A Simple Guide to Grilling!

by  Staci O’Connor MS, RD, CDN

Grilling season is in full swing!  Grilling is a quick cooking method over a relatively hot fire and is best used for small cuts of meat such as:  steak, chicken breast, burgers, fruits and vegetables, and even pizza.  Grilling vegetables is easy but they do need some form of fat to achieve sufficient browning, so instead of bathing them in oil try a simple vinaigrette such as a lemon vinaigrette to provide not only additional flavor but to help the seasoning adhere to the vegetables.  Barbecuing, on the other hand, involves slow roasting of larger cuts of meat such as:  shoulders, legs, and ribs and is done over indirect heat using hardwood or charcoal and smoke.

Make sure that you have proper grilling tools such as: a good grill brush, sturdy tongs, and a stiff spatula.  In order to prevent food from sticking, make sure to preheat the grill grate until hot, clean thoroughly with the grill brush, and then oil the grate.  Grilling, more than barbecuing requires constant monitoring.  The goal is to have even cooking and nice caramelization.

Be aware that as grilling picks up so does the risk for food poisoning.  Make sure to wash your hands before, during, and after handling food(s) outside.  Keep raw meats and ready-to-eat foods separate.  Cook to proper temperatures.  Refrigerate promptly to 40° F or below.  Be sure to scrub the grill, outdoor utensils, coolers, and other containers with hot soapy water before cooking.  Stick to paper towels or wipes to clean up spills and dishtowels for clean dishes and clean hands.  Keep raw meats and ready-to-eat foods separate.  Use separate plates and utensils to handle raw foods and another set for cooked foods in order to prevent cross-contamination.  Wash all utensils in warm soapy water in between use.  When marinating meats, do not use the same brush to baste raw and cooked meats.  Always use a separate or just-washed brush to marinate raw and cooked meats and boil any leftover marinade before using it to season cooked meats.  One of the most important summer tools is a food thermometer so that you can make sure that food has been cooked to the proper temperature.  Steaks should be cooked to at least 145° F, hamburgers 160° F and chicken 165° F.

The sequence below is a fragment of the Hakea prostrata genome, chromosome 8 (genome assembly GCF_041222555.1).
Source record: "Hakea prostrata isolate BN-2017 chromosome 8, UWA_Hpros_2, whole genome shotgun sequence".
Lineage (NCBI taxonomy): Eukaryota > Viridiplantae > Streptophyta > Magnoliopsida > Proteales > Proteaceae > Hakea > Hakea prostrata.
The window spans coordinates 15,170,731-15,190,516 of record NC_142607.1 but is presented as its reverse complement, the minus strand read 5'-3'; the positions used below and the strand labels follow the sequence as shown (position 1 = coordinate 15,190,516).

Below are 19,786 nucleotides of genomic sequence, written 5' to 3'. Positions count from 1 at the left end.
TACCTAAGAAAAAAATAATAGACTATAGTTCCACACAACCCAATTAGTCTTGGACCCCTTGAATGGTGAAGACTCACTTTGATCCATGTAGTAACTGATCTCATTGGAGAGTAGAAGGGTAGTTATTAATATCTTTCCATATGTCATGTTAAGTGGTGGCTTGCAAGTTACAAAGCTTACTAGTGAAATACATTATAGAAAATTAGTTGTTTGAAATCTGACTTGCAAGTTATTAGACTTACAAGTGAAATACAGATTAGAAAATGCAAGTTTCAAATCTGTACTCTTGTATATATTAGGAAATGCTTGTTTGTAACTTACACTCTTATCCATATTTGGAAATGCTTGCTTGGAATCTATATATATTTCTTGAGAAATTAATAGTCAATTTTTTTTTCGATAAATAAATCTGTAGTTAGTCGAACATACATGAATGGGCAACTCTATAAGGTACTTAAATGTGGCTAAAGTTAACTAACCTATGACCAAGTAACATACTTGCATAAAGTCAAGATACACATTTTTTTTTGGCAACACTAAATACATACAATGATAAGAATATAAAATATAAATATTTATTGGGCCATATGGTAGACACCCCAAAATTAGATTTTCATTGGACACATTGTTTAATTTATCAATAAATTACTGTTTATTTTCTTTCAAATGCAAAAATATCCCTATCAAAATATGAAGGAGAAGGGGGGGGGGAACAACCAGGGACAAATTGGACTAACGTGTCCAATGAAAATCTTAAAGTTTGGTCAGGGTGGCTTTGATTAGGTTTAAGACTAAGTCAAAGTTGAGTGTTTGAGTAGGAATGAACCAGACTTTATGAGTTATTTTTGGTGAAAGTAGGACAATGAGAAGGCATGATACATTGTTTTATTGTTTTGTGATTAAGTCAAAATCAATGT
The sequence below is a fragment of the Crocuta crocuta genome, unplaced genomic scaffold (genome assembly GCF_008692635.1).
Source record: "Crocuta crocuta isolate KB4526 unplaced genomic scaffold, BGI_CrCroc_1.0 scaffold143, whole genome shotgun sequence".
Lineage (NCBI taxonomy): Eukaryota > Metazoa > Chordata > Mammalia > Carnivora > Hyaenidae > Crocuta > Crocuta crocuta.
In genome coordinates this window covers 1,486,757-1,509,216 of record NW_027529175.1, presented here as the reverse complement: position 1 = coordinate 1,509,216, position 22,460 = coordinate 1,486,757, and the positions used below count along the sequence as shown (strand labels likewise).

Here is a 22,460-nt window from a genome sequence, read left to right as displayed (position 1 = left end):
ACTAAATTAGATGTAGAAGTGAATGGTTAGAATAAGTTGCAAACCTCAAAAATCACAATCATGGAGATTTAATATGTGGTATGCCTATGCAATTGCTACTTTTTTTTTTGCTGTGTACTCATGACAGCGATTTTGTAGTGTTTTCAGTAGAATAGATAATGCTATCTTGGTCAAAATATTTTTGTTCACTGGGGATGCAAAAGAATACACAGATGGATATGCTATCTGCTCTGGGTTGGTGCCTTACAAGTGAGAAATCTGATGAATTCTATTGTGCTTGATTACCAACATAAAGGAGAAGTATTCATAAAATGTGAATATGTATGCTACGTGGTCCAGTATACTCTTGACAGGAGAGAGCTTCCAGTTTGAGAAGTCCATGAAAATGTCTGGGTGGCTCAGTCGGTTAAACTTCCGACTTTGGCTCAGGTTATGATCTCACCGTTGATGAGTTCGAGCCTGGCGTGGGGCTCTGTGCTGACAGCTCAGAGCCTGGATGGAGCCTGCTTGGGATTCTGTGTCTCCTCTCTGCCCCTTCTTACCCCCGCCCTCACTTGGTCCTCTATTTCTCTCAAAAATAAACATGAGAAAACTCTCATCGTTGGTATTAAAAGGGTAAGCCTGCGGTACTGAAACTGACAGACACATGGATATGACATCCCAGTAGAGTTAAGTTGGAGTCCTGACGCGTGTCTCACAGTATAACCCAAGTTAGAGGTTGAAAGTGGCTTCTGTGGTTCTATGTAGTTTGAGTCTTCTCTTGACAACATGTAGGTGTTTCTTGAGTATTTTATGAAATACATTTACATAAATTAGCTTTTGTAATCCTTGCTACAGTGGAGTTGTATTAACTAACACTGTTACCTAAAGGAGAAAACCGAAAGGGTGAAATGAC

Foods that are meant to stay cold should be cold so make sure to stock plenty of ice / ice packs to keep foods at temperatures below 40° F.  Use a refrigerator thermometer in your cooler to make sure that foods are stored at proper temperatures.  Transport food in the air-conditioned back seat of your car instead of the hot trunk and once outside try to keep food in the shade and out of direct sunlight.  Remember the two or one-hour rule.  As temperatures go up, the amount of time that perishable foods can remain out of refrigeration goes down.  While foods typically follow the two-hour rule, in hot weather (90° F or above) this time is cut in half to one hour.  Try to remember to keep foods on ice and consider setting a kitchen timer or the alarm on your cell phone to remind you when food should be refrigerated.

Resource:  www.todaysdietitian.com

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